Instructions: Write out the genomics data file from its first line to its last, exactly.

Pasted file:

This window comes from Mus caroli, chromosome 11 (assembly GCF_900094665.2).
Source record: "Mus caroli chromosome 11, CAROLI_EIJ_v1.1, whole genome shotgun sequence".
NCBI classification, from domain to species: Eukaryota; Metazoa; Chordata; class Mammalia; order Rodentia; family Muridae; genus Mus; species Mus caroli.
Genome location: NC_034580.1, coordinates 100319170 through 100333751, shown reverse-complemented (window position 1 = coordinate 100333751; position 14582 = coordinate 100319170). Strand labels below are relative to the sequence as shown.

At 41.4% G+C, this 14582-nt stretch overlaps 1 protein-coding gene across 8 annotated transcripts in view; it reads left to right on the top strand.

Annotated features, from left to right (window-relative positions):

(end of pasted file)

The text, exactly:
This window comes from Mus caroli, chromosome 11 (assembly GCF_900094665.2).
Source record: "Mus caroli chromosome 11, CAROLI_EIJ_v1.1, whole genome shotgun sequence".
NCBI classification, from domain to species: Eukaryota; Metazoa; Chordata; class Mammalia; order Rodentia; family Muridae; genus Mus; species Mus caroli.
Genome location: NC_034580.1, coordinates 100319170 through 100333751, shown reverse-complemented (window position 1 = coordinate 100333751; position 14582 = coordinate 100319170). Strand labels below are relative to the sequence as shown.

At 41.4% G+C, this 14582-nt stretch overlaps 1 protein-coding gene across 8 annotated transcripts in view; it reads left to right on the top strand.

Annotated features, from left to right (window-relative positions):